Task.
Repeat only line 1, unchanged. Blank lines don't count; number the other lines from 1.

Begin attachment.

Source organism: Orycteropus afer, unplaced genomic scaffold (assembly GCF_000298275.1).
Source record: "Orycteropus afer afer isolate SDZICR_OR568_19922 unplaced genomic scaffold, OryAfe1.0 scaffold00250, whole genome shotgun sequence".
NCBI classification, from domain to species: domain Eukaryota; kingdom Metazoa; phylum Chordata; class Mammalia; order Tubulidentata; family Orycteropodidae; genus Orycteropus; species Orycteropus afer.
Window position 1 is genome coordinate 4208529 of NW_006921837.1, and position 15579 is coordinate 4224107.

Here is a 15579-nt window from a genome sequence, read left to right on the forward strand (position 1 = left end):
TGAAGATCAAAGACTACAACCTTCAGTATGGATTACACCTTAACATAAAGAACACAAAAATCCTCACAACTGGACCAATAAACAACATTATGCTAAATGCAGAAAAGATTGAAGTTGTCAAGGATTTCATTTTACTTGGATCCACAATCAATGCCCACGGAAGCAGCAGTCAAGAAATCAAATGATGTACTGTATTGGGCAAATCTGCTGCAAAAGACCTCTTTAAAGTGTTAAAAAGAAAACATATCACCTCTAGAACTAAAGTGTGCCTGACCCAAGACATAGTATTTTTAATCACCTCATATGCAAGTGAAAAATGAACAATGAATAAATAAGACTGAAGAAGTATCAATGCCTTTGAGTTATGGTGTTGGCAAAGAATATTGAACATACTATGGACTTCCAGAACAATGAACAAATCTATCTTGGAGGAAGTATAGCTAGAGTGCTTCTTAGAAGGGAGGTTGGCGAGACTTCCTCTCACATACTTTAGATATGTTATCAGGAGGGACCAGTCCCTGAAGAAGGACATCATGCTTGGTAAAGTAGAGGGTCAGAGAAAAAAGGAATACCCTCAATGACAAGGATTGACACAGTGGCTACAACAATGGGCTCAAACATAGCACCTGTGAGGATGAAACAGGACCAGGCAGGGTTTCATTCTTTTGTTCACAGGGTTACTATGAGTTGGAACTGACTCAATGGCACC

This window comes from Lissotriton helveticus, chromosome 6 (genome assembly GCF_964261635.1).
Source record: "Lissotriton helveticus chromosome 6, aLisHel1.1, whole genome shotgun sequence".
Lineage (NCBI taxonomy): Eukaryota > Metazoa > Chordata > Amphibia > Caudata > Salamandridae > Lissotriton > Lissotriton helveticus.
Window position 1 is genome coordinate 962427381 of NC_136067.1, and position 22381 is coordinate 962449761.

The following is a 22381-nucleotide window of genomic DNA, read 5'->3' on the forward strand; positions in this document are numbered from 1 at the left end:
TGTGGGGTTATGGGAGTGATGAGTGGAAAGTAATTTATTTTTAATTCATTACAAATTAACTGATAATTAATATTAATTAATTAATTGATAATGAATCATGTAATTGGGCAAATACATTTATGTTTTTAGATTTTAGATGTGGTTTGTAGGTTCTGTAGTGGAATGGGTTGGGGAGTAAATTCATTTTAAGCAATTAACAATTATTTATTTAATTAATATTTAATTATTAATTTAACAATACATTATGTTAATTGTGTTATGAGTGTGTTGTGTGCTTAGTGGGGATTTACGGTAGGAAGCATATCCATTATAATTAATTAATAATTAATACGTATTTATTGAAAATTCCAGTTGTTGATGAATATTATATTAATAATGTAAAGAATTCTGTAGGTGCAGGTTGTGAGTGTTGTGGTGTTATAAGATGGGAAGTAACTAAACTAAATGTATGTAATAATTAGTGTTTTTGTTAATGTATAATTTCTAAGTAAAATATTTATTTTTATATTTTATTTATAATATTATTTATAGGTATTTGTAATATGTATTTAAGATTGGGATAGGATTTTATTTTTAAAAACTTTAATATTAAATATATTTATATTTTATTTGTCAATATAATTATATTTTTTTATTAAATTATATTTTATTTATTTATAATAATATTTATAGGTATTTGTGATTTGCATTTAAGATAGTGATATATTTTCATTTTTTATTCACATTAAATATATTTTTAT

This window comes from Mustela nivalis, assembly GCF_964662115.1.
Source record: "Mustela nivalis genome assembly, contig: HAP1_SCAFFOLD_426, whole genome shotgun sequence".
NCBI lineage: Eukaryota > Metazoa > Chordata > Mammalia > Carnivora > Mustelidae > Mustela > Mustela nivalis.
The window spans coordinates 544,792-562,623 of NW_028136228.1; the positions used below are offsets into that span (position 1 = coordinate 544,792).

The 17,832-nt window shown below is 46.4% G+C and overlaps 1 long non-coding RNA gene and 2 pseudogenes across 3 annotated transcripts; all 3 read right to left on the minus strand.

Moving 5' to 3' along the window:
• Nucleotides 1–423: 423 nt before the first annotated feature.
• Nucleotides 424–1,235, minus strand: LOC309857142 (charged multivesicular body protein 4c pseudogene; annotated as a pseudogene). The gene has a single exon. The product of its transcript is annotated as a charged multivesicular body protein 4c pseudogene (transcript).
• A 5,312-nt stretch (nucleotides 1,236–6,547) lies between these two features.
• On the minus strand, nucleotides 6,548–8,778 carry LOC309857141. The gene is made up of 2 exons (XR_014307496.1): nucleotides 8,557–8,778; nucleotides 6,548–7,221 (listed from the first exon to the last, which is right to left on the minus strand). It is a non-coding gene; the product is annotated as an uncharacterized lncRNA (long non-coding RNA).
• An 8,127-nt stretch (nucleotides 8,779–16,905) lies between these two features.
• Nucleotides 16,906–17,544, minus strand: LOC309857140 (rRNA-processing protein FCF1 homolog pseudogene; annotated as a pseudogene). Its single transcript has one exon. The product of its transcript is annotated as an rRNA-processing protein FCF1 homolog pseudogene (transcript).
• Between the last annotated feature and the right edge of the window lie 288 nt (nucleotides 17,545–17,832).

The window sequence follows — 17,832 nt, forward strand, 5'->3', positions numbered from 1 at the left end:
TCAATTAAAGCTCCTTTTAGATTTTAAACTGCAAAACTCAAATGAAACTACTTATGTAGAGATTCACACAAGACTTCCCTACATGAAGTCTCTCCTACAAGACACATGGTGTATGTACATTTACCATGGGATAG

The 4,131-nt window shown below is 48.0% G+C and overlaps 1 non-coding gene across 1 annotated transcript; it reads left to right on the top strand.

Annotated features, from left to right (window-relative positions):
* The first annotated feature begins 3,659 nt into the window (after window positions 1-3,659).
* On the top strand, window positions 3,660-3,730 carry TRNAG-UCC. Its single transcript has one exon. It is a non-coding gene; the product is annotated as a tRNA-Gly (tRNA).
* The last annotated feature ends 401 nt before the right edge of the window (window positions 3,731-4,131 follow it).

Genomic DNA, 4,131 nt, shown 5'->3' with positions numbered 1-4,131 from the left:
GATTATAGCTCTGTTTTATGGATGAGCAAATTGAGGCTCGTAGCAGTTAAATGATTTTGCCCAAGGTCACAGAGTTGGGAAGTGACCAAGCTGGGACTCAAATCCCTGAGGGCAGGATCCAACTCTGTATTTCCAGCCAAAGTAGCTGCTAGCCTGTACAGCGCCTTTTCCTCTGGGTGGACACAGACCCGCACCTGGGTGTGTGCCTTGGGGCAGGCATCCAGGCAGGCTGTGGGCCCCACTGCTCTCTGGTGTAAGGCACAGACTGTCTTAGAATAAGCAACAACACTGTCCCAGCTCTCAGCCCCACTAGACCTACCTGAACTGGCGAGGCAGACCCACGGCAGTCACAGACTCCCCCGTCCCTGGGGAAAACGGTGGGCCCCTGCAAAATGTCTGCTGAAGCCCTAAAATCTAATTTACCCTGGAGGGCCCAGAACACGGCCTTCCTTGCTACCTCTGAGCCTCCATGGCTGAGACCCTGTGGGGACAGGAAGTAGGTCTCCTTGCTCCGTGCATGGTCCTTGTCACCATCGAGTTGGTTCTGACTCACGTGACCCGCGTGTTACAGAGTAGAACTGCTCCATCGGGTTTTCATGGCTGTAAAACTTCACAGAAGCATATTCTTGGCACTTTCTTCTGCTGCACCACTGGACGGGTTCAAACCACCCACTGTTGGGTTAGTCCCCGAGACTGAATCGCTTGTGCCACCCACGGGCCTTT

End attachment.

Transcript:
Source organism: Orycteropus afer, unplaced genomic scaffold (assembly GCF_000298275.1).